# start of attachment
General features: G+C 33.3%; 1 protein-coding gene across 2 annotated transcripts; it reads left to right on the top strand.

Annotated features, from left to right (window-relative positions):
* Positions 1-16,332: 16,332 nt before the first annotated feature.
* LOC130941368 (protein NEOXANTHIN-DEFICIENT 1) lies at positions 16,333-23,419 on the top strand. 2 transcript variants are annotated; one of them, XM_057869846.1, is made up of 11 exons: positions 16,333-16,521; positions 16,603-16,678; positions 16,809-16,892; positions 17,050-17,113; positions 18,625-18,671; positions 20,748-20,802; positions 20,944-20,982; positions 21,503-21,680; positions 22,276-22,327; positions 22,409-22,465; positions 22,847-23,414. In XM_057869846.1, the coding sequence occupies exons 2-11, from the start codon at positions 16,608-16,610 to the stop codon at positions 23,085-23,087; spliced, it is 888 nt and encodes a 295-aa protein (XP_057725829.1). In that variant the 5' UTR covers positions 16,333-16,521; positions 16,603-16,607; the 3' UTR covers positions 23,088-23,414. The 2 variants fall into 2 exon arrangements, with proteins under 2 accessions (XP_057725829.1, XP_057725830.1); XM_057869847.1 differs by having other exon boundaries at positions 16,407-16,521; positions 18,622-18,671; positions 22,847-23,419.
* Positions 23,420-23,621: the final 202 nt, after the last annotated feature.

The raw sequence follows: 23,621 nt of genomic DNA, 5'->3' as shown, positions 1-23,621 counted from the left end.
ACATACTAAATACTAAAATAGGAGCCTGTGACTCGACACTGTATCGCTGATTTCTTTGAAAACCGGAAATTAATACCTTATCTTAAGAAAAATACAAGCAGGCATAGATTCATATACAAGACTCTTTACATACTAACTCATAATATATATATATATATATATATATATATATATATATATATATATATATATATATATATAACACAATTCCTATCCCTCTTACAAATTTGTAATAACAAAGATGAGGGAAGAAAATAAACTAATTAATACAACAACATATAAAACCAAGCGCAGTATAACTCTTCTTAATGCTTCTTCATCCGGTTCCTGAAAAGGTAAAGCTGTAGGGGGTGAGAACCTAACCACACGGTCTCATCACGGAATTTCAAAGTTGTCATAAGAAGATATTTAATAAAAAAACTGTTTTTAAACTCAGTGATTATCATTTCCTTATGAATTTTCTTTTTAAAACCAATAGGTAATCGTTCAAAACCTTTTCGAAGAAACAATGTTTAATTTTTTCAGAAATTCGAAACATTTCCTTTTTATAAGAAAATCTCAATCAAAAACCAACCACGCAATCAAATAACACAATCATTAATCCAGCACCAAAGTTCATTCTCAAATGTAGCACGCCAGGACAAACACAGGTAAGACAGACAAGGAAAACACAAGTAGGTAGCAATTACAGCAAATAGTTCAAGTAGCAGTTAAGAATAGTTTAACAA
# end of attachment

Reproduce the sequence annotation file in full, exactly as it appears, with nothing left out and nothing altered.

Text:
General features: G+C 33.3%; 1 protein-coding gene across 2 annotated transcripts; it reads left to right on the top strand.

Annotated features, from left to right (window-relative positions):
* Positions 1-16,332: 16,332 nt before the first annotated feature.
* LOC130941368 (protein NEOXANTHIN-DEFICIENT 1) lies at positions 16,333-23,419 on the top strand. 2 transcript variants are annotated; one of them, XM_057869846.1, is made up of 11 exons: positions 16,333-16,521; positions 16,603-16,678; positions 16,809-16,892; positions 17,050-17,113; positions 18,625-18,671; positions 20,748-20,802; positions 20,944-20,982; positions 21,503-21,680; positions 22,276-22,327; positions 22,409-22,465; positions 22,847-23,414. In XM_057869846.1, the coding sequence occupies exons 2-11, from the start codon at positions 16,608-16,610 to the stop codon at positions 23,085-23,087; spliced, it is 888 nt and encodes a 295-aa protein (XP_057725829.1). In that variant the 5' UTR covers positions 16,333-16,521; positions 16,603-16,607; the 3' UTR covers positions 23,088-23,414. The 2 variants fall into 2 exon arrangements, with proteins under 2 accessions (XP_057725829.1, XP_057725830.1); XM_057869847.1 differs by having other exon boundaries at positions 16,407-16,521; positions 18,622-18,671; positions 22,847-23,419.
* Positions 23,420-23,621: the final 202 nt, after the last annotated feature.

The raw sequence follows: 23,621 nt of genomic DNA, 5'->3' as shown, positions 1-23,621 counted from the left end.
ACATACTAAATACTAAAATAGGAGCCTGTGACTCGACACTGTATCGCTGATTTCTTTGAAAACCGGAAATTAATACCTTATCTTAAGAAAAATACAAGCAGGCATAGATTCATATACAAGACTCTTTACATACTAACTCATAATATATATATATATATATATATATATATATATATATATATATATATATATATATATATAACACAATTCCTATCCCTCTTACAAATTTGTAATAACAAAGATGAGGGAAGAAAATAAACTAATTAATACAACAACATATAAAACCAAGCGCAGTATAACTCTTCTTAATGCTTCTTCATCCGGTTCCTGAAAAGGTAAAGCTGTAGGGGGTGAGAACCTAACCACACGGTCTCATCACGGAATTTCAAAGTTGTCATAAGAAGATATTTAATAAAAAAACTGTTTTTAAACTCAGTGATTATCATTTCCTTATGAATTTTCTTTTTAAAACCAATAGGTAATCGTTCAAAACCTTTTCGAAGAAACAATGTTTAATTTTTTCAGAAATTCGAAACATTTCCTTTTTATAAGAAAATCTCAATCAAAAACCAACCACGCAATCAAATAACACAATCATTAATCCAGCACCAAAGTTCATTCTCAAATGTAGCACGCCAGGACAAACACAGGTAAGACAGACAAGGAAAACACAAGTAGGTAGCAATTACAGCAAATAGTTCAAGTAGCAGTTAAGAATAGTTTAACAA